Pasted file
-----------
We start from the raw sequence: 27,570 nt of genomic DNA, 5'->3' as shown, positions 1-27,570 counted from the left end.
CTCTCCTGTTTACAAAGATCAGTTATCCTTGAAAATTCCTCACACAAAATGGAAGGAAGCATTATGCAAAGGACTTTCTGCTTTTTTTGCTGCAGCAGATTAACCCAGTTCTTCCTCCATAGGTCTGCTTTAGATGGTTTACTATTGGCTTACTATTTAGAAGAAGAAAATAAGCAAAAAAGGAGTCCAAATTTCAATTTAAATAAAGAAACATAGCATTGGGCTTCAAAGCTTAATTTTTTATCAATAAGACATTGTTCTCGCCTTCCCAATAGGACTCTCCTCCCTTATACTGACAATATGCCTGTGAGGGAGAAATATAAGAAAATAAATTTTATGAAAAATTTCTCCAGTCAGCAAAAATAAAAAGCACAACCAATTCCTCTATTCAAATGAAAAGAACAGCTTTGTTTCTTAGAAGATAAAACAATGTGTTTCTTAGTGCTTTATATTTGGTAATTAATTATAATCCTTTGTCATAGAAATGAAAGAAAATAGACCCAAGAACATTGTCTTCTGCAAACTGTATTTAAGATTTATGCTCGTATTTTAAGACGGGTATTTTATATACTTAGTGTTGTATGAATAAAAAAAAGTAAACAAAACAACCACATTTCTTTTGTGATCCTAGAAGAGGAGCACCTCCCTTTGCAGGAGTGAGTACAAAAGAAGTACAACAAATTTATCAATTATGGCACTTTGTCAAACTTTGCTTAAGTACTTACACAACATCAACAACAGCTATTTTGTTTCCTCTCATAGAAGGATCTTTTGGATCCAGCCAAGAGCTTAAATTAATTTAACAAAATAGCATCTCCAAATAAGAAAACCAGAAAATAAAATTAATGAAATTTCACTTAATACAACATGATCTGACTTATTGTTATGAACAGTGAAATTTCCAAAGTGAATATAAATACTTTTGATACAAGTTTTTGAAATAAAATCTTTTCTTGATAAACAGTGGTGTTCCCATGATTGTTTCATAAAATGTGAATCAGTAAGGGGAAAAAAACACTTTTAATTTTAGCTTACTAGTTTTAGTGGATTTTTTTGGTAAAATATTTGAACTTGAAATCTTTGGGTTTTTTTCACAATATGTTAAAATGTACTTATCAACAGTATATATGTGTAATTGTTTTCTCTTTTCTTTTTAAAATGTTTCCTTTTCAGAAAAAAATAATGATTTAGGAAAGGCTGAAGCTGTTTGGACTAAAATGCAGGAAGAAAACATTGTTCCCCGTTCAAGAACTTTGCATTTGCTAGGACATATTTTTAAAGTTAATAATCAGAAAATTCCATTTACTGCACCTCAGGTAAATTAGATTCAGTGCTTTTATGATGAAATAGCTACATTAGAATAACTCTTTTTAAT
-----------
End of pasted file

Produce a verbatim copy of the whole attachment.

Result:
We start from the raw sequence: 27,570 nt of genomic DNA, 5'->3' as shown, positions 1-27,570 counted from the left end.
CTCTCCTGTTTACAAAGATCAGTTATCCTTGAAAATTCCTCACACAAAATGGAAGGAAGCATTATGCAAAGGACTTTCTGCTTTTTTTGCTGCAGCAGATTAACCCAGTTCTTCCTCCATAGGTCTGCTTTAGATGGTTTACTATTGGCTTACTATTTAGAAGAAGAAAATAAGCAAAAAAGGAGTCCAAATTTCAATTTAAATAAAGAAACATAGCATTGGGCTTCAAAGCTTAATTTTTTATCAATAAGACATTGTTCTCGCCTTCCCAATAGGACTCTCCTCCCTTATACTGACAATATGCCTGTGAGGGAGAAATATAAGAAAATAAATTTTATGAAAAATTTCTCCAGTCAGCAAAAATAAAAAGCACAACCAATTCCTCTATTCAAATGAAAAGAACAGCTTTGTTTCTTAGAAGATAAAACAATGTGTTTCTTAGTGCTTTATATTTGGTAATTAATTATAATCCTTTGTCATAGAAATGAAAGAAAATAGACCCAAGAACATTGTCTTCTGCAAACTGTATTTAAGATTTATGCTCGTATTTTAAGACGGGTATTTTATATACTTAGTGTTGTATGAATAAAAAAAAGTAAACAAAACAACCACATTTCTTTTGTGATCCTAGAAGAGGAGCACCTCCCTTTGCAGGAGTGAGTACAAAAGAAGTACAACAAATTTATCAATTATGGCACTTTGTCAAACTTTGCTTAAGTACTTACACAACATCAACAACAGCTATTTTGTTTCCTCTCATAGAAGGATCTTTTGGATCCAGCCAAGAGCTTAAATTAATTTAACAAAATAGCATCTCCAAATAAGAAAACCAGAAAATAAAATTAATGAAATTTCACTTAATACAACATGATCTGACTTATTGTTATGAACAGTGAAATTTCCAAAGTGAATATAAATACTTTTGATACAAGTTTTTGAAATAAAATCTTTTCTTGATAAACAGTGGTGTTCCCATGATTGTTTCATAAAATGTGAATCAGTAAGGGGAAAAAAACACTTTTAATTTTAGCTTACTAGTTTTAGTGGATTTTTTTGGTAAAATATTTGAACTTGAAATCTTTGGGTTTTTTTCACAATATGTTAAAATGTACTTATCAACAGTATATATGTGTAATTGTTTTCTCTTTTCTTTTTAAAATGTTTCCTTTTCAGAAAAAAATAATGATTTAGGAAAGGCTGAAGCTGTTTGGACTAAAATGCAGGAAGAAAACATTGTTCCCCGTTCAAGAACTTTGCATTTGCTAGGACATATTTTTAAAGTTAATAATCAGAAAATTCCATTTACTGCACCTCAGGTAAATTAGATTCAGTGCTTTTATGATGAAATAGCTACATTAGAATAACTCTTTTTAAT